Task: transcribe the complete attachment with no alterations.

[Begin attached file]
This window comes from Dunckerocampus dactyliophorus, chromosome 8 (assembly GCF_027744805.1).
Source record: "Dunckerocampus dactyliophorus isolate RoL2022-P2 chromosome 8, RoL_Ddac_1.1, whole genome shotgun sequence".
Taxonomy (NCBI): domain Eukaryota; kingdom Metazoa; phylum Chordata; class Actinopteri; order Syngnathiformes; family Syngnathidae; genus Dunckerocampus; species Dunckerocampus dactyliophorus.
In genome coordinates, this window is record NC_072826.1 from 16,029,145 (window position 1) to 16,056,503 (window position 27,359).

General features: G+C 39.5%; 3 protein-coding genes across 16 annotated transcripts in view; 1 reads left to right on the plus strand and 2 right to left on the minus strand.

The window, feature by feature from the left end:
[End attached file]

This window comes from Dunckerocampus dactyliophorus, chromosome 8 (assembly GCF_027744805.1).
Source record: "Dunckerocampus dactyliophorus isolate RoL2022-P2 chromosome 8, RoL_Ddac_1.1, whole genome shotgun sequence".
Taxonomy (NCBI): domain Eukaryota; kingdom Metazoa; phylum Chordata; class Actinopteri; order Syngnathiformes; family Syngnathidae; genus Dunckerocampus; species Dunckerocampus dactyliophorus.
In genome coordinates, this window is record NC_072826.1 from 16,029,145 (window position 1) to 16,056,503 (window position 27,359).

General features: G+C 39.5%; 3 protein-coding genes across 16 annotated transcripts in view; 1 reads left to right on the plus strand and 2 right to left on the minus strand.

The window, feature by feature from the left end: